Thus, if the power transmitted down the line is a fixed quantity, as is the resistance of the line, then the power lost in the line due to ohmic heating varies like the inverse square of the peak voltage in the line. It turns out that even at very high voltages, such as 50,000V, the ohmic power losses in transmission lines which run over tens of kilometers can amount to up to 20% of the transmitted power. It can readily be appreciated that if an attempt were made to transmit ac electric power at a peak voltage of 110V then the ohmic losses would be so severe that virtually none of the power would reach it destination. Thus, it is only possible to generate electric power at a central location, transmit it over large distances, and then distribute it at its point of consumption, if the transmission is performed at a very high peak voltage (the higher, the better). Transformers play a vital role in this process because they allow us to step-up and step-down the voltage of an ac electric signal very efficiently (a well designed transformer typically has a power loss which is only a few percent of the total power flowing through it).

 

Experienced since 1968 with electrical power distribution products, AAA Acme General Electrical Power Transformer Distribution started as a family owned and run company. Today we have grown to be a National Supplier of quality brand name power transformers. We distribute a wide variety of high quality single and three phase power transformers daily from regional warehouses at wholesale prices.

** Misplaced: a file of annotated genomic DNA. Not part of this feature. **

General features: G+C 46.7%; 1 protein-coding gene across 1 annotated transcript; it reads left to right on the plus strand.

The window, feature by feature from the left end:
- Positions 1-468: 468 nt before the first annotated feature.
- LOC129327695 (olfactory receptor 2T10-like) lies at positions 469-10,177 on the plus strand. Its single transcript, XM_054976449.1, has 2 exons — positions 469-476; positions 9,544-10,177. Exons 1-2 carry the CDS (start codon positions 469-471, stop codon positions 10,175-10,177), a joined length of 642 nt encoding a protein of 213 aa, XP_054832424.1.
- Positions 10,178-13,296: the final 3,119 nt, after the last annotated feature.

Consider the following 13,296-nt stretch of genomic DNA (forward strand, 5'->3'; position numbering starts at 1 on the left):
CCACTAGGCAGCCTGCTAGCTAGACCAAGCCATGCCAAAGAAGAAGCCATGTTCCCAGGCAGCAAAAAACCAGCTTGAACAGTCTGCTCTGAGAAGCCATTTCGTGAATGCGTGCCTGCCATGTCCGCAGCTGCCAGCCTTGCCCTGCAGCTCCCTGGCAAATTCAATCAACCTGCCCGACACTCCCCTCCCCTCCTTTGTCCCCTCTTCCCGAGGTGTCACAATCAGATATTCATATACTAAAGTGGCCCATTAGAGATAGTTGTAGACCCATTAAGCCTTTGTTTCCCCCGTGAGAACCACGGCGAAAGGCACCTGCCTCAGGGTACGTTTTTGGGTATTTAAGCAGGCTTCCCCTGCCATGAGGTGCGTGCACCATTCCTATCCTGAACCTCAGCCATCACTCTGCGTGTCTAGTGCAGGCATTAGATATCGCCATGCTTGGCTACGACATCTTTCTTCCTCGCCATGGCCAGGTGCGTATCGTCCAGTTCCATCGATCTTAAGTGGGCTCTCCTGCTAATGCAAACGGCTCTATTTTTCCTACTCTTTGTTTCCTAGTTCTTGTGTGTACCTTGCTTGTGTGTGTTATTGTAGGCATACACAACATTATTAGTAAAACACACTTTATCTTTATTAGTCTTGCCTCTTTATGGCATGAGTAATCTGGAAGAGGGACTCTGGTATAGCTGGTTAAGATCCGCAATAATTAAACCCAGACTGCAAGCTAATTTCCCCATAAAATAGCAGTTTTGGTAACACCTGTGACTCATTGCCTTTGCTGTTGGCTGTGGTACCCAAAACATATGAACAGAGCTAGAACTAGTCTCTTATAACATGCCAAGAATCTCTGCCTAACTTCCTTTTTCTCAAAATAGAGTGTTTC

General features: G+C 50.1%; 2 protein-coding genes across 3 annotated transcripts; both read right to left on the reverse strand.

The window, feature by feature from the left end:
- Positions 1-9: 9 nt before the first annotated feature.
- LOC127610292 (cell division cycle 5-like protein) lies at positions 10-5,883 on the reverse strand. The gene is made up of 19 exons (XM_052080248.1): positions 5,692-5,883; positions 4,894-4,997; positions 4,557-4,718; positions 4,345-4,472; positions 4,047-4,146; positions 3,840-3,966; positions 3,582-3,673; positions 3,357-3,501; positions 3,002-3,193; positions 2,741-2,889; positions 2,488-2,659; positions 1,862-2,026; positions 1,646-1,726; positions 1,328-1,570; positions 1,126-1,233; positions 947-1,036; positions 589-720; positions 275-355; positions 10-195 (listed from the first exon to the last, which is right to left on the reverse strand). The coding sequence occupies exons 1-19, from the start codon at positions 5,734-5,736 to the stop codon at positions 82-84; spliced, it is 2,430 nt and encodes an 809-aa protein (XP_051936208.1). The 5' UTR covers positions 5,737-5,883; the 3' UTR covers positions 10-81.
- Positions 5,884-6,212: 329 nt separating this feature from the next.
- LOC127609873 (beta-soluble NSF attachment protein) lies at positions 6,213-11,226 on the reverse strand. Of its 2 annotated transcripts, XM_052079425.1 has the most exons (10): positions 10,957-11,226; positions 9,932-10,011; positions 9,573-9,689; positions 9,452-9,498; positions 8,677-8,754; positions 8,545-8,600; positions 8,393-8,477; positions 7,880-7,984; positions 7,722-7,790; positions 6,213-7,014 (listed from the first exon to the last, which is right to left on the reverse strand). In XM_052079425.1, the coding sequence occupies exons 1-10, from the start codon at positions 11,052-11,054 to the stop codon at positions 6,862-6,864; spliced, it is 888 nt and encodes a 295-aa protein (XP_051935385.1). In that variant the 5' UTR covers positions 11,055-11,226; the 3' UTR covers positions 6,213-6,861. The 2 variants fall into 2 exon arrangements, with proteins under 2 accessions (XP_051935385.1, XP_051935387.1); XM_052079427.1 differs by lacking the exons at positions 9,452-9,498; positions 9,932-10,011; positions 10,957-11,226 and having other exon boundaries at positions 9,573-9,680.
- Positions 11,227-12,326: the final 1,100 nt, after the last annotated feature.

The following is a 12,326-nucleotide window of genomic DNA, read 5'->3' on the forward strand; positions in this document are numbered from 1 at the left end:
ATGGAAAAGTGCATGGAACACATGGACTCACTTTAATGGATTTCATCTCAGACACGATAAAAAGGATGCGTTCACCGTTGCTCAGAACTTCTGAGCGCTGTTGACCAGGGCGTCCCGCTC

Highest Quality Brand Transformers
Supplying transformers constructed to the strictest UL and Canadian electrical code requirements. Enjoy the security of using the best power products from GE and Acme.

Knowledgeable, Friendly Selection Assistance
We built our business and reputation by helping customers with friendly and knowledgeable transformer selection assistance. Put our years of experience with various electrical applications to work for you, give us a call to help select the power transformer to meet your application specific needs.

Quick National US, Canada and International Shipping from Regional Warehouses
With warehouses stocking a wide variety of power transformers throughout the country we can ship your order to you asap. We understand that fast, reliable transformer supplies can help you meet your construction and replacement time deadlines. Let us know what your time needs are and we will work hard to help you meet them.

Contact us and our support team at Tower at 510-490-2187 to get your quote, place your order and arrange for shipping.